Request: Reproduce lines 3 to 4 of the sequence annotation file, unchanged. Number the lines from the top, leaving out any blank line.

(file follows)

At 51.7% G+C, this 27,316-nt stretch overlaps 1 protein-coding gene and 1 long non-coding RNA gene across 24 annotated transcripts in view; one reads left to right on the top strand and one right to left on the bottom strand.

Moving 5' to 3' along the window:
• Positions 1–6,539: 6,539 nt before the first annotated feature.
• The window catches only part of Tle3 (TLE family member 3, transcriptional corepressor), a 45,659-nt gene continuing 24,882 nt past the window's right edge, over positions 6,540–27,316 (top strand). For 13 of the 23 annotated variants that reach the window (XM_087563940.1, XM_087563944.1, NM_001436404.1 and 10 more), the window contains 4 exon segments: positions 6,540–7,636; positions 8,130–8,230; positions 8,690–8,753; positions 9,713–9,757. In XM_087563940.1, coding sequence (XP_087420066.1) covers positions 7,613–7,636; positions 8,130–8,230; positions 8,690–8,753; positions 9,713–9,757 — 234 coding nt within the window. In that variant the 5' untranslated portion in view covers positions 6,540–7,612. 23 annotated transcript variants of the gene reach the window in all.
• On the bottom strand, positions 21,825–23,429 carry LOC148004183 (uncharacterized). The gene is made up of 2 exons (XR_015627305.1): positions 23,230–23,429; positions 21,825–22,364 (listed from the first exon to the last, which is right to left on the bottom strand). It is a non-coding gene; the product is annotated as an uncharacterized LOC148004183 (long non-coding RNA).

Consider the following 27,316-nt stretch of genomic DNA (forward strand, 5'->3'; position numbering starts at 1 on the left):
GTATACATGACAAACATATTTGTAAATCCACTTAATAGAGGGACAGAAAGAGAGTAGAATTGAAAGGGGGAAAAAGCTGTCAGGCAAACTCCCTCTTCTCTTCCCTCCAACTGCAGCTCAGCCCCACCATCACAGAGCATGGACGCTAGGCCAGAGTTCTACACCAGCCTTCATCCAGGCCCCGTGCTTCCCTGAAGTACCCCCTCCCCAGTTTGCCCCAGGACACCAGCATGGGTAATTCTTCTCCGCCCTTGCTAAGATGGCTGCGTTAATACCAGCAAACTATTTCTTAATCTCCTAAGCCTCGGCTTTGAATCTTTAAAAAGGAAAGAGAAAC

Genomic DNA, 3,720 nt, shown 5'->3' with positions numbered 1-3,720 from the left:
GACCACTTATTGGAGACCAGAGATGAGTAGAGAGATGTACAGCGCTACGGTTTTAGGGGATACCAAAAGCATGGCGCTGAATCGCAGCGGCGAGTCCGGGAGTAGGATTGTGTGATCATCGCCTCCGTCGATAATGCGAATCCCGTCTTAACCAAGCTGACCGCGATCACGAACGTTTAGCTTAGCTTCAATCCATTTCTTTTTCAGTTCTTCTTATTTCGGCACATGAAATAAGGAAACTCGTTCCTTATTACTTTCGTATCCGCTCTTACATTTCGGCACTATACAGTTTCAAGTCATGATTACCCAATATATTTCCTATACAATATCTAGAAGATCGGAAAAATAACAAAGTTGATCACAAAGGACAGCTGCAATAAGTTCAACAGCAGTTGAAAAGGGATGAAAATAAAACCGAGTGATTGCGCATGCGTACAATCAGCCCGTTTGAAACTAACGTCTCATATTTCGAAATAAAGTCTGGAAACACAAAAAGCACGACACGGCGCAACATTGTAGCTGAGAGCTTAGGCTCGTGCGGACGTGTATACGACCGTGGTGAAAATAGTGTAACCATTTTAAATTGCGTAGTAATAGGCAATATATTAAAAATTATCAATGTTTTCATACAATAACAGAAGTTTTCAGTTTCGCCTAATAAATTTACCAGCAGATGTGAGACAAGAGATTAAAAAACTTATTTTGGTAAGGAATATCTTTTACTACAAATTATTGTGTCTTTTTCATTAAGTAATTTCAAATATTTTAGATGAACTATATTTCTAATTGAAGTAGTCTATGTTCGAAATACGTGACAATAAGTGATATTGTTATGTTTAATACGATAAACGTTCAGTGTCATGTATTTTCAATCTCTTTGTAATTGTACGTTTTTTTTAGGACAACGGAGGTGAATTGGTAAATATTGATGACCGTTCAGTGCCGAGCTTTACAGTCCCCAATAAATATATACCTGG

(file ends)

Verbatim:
• Positions 1–6,539: 6,539 nt before the first annotated feature.
• The window catches only part of Tle3 (TLE family member 3, transcriptional corepressor), a 45,659-nt gene continuing 24,882 nt past the window's right edge, over positions 6,540–27,316 (top strand). For 13 of the 23 annotated variants that reach the window (XM_087563940.1, XM_087563944.1, NM_001436404.1 and 10 more), the window contains 4 exon segments: positions 6,540–7,636; positions 8,130–8,230; positions 8,690–8,753; positions 9,713–9,757. In XM_087563940.1, coding sequence (XP_087420066.1) covers positions 7,613–7,636; positions 8,130–8,230; positions 8,690–8,753; positions 9,713–9,757 — 234 coding nt within the window. In that variant the 5' untranslated portion in view covers positions 6,540–7,612. 23 annotated transcript variants of the gene reach the window in all.